Leaders have limited vision

I feel an obligation to my fellow property taxpayers to comment on the city of Marysville Counsel members who approved a 6 percent increase in the city’s property tax levy for next year. It seems that every year there is a need for Marysville to raise the property tax by 6 percent even though the city has the highest property assessed valuation of any city in Snohomish County.

The interim finance director Bob Noack is a strong proponent of taking the full 6 percent tax increase and has recommended this maximum increase for the coming budget year. That attitude will not contribute to his longevity. One can conclude that tax reduction initiatives are appealing to the overburden tax payers.

I do wish to commend the two council women, Norma Jean Dierck and Suzanne Smith, who voted against the increase. Political leaders in Marysville lead me to believe there is no vision for something better and they are content with a small town mentality of being a bedroom community with its limited tax base. New homes and apartments are being built at an unprecedented pace with little concern for their impact on schools and roads.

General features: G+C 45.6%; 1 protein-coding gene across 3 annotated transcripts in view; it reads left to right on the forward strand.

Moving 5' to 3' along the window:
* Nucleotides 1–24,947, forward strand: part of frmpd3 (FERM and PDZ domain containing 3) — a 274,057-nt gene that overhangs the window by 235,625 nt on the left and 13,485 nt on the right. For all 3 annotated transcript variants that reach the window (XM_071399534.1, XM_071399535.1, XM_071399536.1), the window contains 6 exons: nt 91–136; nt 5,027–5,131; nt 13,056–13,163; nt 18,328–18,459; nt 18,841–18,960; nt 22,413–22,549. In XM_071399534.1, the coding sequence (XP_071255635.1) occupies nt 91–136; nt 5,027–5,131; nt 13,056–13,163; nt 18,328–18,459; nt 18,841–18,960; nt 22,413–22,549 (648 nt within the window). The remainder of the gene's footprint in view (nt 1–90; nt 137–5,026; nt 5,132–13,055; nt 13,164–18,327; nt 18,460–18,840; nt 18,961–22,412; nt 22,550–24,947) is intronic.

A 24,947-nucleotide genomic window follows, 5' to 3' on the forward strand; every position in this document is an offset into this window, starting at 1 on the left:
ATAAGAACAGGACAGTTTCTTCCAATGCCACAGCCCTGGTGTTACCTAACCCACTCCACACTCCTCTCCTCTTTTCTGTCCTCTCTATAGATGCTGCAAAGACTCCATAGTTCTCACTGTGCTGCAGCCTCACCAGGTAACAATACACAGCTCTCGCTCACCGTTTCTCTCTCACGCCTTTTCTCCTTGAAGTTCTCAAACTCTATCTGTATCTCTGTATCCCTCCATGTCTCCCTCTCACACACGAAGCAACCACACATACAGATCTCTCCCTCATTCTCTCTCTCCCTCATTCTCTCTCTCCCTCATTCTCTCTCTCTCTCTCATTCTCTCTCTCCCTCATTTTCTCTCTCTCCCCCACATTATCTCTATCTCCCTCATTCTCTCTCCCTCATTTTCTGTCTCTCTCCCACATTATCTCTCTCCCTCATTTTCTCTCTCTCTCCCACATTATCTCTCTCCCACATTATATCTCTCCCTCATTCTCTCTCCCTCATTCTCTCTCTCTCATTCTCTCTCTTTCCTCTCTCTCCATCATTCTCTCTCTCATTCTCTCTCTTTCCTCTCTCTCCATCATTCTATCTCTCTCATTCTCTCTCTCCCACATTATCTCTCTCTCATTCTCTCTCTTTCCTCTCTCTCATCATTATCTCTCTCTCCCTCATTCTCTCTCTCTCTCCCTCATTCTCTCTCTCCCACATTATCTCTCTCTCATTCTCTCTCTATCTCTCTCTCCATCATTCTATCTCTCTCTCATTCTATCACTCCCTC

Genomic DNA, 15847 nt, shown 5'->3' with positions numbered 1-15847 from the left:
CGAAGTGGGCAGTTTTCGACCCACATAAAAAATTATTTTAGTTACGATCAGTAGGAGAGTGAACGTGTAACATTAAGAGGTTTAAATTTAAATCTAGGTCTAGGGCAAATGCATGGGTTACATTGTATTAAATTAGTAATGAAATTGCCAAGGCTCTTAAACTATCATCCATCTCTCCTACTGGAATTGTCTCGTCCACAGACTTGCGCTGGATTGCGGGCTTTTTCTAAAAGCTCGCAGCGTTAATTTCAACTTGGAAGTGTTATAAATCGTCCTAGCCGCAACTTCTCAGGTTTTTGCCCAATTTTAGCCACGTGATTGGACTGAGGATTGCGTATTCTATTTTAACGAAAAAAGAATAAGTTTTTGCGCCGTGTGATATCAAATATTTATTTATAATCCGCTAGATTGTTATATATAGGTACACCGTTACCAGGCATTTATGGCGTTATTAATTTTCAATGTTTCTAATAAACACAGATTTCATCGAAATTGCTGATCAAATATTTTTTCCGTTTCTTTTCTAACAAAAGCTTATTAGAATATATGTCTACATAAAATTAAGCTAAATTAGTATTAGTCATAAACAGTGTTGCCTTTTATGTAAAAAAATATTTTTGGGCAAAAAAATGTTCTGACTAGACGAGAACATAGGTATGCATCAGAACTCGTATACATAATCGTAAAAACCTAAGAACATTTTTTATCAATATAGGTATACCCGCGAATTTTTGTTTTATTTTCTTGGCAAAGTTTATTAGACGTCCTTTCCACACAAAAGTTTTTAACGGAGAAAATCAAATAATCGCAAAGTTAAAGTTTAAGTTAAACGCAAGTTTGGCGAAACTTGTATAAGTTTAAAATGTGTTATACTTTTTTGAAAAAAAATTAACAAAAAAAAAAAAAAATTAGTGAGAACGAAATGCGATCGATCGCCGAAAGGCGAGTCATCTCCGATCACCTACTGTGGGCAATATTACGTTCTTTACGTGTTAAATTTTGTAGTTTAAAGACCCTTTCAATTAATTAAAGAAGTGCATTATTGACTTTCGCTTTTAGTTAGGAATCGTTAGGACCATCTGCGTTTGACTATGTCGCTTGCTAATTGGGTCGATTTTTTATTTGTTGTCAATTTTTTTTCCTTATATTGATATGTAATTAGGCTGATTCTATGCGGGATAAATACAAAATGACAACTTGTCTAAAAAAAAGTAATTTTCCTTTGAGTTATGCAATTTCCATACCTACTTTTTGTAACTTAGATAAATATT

Something seems wrong when it is necessary to go to Everett, Lynnwood or Mount Vernon to obtain decent shopping or take friend and relatives to dine at a restaurant. Being a World War II retired combat veteran, not everything is doom and gloom. I am told that I can rejoice as inflation is under control, but my telephone bill has increased 25 percent, cable TV by 10 percent, natural gas by 30 percent, gasoline by 30 percent, prescription drugs by 40 percent and water rates by 25 percent. Increases in electricity aren’t known at this time. It won’t be long before the governments’ ability to take our money in the form of taxes will be drastically curtailed.

Marysville

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